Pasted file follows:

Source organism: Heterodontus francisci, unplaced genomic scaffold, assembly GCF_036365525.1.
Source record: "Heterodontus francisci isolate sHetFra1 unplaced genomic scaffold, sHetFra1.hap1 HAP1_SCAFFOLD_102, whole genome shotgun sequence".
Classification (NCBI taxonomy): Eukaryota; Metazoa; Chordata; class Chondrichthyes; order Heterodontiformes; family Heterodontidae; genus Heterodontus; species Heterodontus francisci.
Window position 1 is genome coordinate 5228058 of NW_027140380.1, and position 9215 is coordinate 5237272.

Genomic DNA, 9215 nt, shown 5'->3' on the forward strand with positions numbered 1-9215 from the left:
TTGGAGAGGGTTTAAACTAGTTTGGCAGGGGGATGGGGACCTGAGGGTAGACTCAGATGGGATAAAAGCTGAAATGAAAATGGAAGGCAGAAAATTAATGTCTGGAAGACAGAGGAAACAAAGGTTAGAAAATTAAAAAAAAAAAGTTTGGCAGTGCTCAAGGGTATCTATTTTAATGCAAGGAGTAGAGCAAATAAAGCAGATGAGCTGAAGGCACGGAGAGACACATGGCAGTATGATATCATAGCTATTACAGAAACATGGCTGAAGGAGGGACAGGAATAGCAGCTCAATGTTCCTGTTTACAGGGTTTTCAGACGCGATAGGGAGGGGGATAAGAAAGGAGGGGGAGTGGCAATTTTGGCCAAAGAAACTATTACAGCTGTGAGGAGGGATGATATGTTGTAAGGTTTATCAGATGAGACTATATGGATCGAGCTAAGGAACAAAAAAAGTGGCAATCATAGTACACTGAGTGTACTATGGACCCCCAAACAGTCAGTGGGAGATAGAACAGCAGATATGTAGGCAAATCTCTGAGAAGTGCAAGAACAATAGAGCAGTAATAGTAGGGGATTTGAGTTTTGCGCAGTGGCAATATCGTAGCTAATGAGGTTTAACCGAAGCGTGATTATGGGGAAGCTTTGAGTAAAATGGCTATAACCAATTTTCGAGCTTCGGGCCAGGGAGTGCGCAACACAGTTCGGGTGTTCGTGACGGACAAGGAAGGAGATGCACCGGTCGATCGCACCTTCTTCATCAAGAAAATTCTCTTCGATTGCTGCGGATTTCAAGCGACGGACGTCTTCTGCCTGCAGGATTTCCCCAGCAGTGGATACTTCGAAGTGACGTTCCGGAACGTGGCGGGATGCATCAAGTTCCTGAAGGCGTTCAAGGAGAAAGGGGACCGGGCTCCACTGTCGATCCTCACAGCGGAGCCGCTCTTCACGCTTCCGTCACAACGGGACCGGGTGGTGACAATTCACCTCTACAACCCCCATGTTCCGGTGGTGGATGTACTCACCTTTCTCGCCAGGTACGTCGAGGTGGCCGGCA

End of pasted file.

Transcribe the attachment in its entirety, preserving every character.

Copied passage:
Source organism: Heterodontus francisci, unplaced genomic scaffold, assembly GCF_036365525.1.
Source record: "Heterodontus francisci isolate sHetFra1 unplaced genomic scaffold, sHetFra1.hap1 HAP1_SCAFFOLD_102, whole genome shotgun sequence".
Classification (NCBI taxonomy): Eukaryota; Metazoa; Chordata; class Chondrichthyes; order Heterodontiformes; family Heterodontidae; genus Heterodontus; species Heterodontus francisci.
Window position 1 is genome coordinate 5228058 of NW_027140380.1, and position 9215 is coordinate 5237272.

Genomic DNA, 9215 nt, shown 5'->3' on the forward strand with positions numbered 1-9215 from the left:
TTGGAGAGGGTTTAAACTAGTTTGGCAGGGGGATGGGGACCTGAGGGTAGACTCAGATGGGATAAAAGCTGAAATGAAAATGGAAGGCAGAAAATTAATGTCTGGAAGACAGAGGAAACAAAGGTTAGAAAATTAAAAAAAAAAAGTTTGGCAGTGCTCAAGGGTATCTATTTTAATGCAAGGAGTAGAGCAAATAAAGCAGATGAGCTGAAGGCACGGAGAGACACATGGCAGTATGATATCATAGCTATTACAGAAACATGGCTGAAGGAGGGACAGGAATAGCAGCTCAATGTTCCTGTTTACAGGGTTTTCAGACGCGATAGGGAGGGGGATAAGAAAGGAGGGGGAGTGGCAATTTTGGCCAAAGAAACTATTACAGCTGTGAGGAGGGATGATATGTTGTAAGGTTTATCAGATGAGACTATATGGATCGAGCTAAGGAACAAAAAAAGTGGCAATCATAGTACACTGAGTGTACTATGGACCCCCAAACAGTCAGTGGGAGATAGAACAGCAGATATGTAGGCAAATCTCTGAGAAGTGCAAGAACAATAGAGCAGTAATAGTAGGGGATTTGAGTTTTGCGCAGTGGCAATATCGTAGCTAATGAGGTTTAACCGAAGCGTGATTATGGGGAAGCTTTGAGTAAAATGGCTATAACCAATTTTCGAGCTTCGGGCCAGGGAGTGCGCAACACAGTTCGGGTGTTCGTGACGGACAAGGAAGGAGATGCACCGGTCGATCGCACCTTCTTCATCAAGAAAATTCTCTTCGATTGCTGCGGATTTCAAGCGACGGACGTCTTCTGCCTGCAGGATTTCCCCAGCAGTGGATACTTCGAAGTGACGTTCCGGAACGTGGCGGGATGCATCAAGTTCCTGAAGGCGTTCAAGGAGAAAGGGGACCGGGCTCCACTGTCGATCCTCACAGCGGAGCCGCTCTTCACGCTTCCGTCACAACGGGACCGGGTGGTGACAATTCACCTCTACAACCCCCATGTTCCGGTGGTGGATGTACTCACCTTTCTCGCCAGGTACGTCGAGGTGGCCGGCA